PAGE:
New Delhi: Baba Ramdev
's version of 'How to Win Friends and Influence People' continues to yield
impressive results. He visited two national leaders on Thursday -
first, Civil Aviation Minister Ajit Singh and then Sharad Yadav, the
convenor of the BJP-led coalition, the NDA.
Both said they support his
campaign for a concerted push to recover black money or undeclared
income that Indians have parked in foreign bank accounts.
"The government says we cannot send an army to recover black money from outside the country. We don't want that - we want the government to take concrete steps," the yoga guru said.
For the Congress, this has got to hurt. Despite its animosity with Baba Ramdev
, its political partners in the coalition that it leads at the Centre are meeting the yoga icon and expressing support for his cause. Civil Aviation Minister Ajit Singh, who heads the RLD party, was the second. Earlier this week, another member of the ruling coalition, Sharad Pawar, had given the swami his time and an awkward hug.
Like Mr Pawar, the Civil Aviation Minister said the Baba's campaign is not political - he wants urgent efforts to recover black money or undeclared income funnelled into foreign accounts. "Babaji is making the people aware of the problem of black money. It is not the question of a party," he said.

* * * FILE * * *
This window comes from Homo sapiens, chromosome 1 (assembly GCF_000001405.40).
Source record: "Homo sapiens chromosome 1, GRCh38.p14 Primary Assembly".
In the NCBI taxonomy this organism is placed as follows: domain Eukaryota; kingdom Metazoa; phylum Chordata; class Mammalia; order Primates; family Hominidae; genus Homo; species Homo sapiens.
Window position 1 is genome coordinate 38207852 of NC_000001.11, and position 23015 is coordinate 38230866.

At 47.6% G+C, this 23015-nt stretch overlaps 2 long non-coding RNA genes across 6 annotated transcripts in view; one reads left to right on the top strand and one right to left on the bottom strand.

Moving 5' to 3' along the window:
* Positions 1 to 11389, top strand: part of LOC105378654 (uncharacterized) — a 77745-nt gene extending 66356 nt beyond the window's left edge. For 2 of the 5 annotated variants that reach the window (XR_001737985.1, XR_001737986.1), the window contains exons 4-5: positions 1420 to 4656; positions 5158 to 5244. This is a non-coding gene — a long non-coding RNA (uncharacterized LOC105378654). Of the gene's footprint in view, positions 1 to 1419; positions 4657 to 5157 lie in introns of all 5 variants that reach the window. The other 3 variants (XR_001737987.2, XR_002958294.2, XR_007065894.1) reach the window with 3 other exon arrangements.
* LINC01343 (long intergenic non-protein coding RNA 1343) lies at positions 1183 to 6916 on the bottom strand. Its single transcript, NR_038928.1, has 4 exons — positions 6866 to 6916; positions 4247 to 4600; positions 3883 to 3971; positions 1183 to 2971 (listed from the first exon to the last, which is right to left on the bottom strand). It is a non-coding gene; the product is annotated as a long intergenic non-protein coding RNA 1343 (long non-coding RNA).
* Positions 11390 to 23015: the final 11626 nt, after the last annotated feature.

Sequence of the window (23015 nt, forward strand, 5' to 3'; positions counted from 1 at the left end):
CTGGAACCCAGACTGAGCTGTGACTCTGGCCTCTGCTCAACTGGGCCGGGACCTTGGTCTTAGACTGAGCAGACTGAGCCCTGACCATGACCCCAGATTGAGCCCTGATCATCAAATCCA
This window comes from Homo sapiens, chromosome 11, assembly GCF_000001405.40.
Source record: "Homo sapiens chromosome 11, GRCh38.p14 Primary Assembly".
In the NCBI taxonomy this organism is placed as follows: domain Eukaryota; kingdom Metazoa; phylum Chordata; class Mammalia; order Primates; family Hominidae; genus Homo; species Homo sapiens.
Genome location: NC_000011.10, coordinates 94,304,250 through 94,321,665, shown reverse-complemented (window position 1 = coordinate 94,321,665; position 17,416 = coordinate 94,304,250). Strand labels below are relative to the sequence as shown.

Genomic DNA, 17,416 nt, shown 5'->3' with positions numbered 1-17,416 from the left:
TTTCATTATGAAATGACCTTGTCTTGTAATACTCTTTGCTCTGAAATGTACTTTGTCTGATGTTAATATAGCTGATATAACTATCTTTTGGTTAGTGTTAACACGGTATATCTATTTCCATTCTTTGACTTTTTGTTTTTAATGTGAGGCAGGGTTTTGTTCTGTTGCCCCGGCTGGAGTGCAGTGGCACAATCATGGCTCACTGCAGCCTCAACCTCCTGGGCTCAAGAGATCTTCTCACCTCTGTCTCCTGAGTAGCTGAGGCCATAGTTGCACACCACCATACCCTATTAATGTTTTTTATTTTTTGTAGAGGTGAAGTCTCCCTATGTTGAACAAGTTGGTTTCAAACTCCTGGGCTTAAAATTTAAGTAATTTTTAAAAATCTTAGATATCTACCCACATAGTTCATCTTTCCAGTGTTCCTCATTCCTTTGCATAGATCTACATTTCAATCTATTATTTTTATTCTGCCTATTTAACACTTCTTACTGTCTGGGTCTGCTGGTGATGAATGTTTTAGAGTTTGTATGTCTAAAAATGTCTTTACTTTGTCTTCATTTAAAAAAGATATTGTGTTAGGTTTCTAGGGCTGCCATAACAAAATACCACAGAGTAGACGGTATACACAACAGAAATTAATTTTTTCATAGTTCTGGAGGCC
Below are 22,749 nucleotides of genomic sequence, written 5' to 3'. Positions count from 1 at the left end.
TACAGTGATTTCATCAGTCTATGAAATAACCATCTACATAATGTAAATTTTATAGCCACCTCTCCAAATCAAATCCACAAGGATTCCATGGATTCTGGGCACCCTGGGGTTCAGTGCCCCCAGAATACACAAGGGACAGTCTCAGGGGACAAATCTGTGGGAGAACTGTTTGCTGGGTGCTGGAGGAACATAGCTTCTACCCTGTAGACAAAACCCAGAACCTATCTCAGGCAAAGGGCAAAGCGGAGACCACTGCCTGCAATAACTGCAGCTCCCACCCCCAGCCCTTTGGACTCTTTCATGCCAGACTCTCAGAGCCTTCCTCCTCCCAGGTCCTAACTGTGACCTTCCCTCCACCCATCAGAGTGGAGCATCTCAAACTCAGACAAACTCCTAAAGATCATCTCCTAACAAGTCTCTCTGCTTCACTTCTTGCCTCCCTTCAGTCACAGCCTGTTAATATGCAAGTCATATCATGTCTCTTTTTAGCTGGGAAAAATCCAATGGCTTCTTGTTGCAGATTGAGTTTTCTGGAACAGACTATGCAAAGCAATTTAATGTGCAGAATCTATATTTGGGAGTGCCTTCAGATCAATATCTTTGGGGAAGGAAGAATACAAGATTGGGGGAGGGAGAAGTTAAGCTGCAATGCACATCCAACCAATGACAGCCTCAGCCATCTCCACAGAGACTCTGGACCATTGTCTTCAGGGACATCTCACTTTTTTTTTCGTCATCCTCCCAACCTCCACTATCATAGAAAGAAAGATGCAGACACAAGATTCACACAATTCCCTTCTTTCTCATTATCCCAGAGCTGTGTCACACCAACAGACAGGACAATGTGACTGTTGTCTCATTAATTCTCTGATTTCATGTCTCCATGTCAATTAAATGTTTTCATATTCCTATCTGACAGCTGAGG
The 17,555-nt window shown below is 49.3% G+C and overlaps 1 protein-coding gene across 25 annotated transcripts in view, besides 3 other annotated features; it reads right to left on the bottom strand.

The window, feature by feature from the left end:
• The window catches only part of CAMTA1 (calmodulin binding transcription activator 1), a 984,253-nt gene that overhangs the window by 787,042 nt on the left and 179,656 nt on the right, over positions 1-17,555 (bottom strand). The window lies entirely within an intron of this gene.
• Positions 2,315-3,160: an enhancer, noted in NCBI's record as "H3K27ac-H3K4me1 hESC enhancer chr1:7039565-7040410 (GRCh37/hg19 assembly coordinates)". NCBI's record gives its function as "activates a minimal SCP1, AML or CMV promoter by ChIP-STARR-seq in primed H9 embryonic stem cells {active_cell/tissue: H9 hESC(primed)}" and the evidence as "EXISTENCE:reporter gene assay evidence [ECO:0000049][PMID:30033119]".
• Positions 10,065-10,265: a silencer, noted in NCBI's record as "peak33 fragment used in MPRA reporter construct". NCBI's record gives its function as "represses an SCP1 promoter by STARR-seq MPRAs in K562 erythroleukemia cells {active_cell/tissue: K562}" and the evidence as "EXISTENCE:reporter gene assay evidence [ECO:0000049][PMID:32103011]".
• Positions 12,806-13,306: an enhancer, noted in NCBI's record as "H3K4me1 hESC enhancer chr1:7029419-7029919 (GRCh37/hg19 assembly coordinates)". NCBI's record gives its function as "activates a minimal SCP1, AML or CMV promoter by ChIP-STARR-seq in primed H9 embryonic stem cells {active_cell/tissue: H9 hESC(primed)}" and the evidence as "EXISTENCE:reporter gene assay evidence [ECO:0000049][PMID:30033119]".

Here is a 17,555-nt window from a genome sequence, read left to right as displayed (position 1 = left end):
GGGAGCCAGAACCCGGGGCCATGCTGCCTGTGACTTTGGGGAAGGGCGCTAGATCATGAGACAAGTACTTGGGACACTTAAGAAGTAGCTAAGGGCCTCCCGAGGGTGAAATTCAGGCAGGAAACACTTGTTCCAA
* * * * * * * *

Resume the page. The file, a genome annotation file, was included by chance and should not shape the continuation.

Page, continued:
So far, the Congress has refused to grant time to the yoga icon. He says his wish-list includes sessions with both Congress President Sonia Gandhi and the Prime Minister. "When I meet Sonia ji, I'll talk of everything from Bofors to Coal-gate," he said on Thursday evening, referring to two scandals - past and present - that cast huge shadows on the government.
Baba Ramdev has also been wooing the BJP. His first stop, in fact, this week, was at the home of Nitin Gadkari, the BJP president, who touched the swami's feet in a show of deference. Mr Yadav, who the yoga guru met today, heads the Janata Dal (United), which allies with the BJP. Mr Yadav said his party supports Baba Ramdev's campaign. "We will take it up in Parliament," he said.
The Baba's one-on-ones with leaders like Mr Pawar are likely to distress Anna Hazare and his team of activists, with who the Baba is partnering, not entirely seamlessly, in the campaign against corruption.
Team Anna has made serious accusations of corruption, for example, against Mr Pawar, and may have been uneasy with Baba Ramdev's meeting with him. "I am not here to give anyone a character certificate," the Baba clarified today, adding "I am here to build consensus."
But what both Team Anna and Baba Ramdev seem to know is that the whole is greater than the sum of its parts, perhaps why they may be willing to face the awkward moments of discomfort to cash in on their combined strength.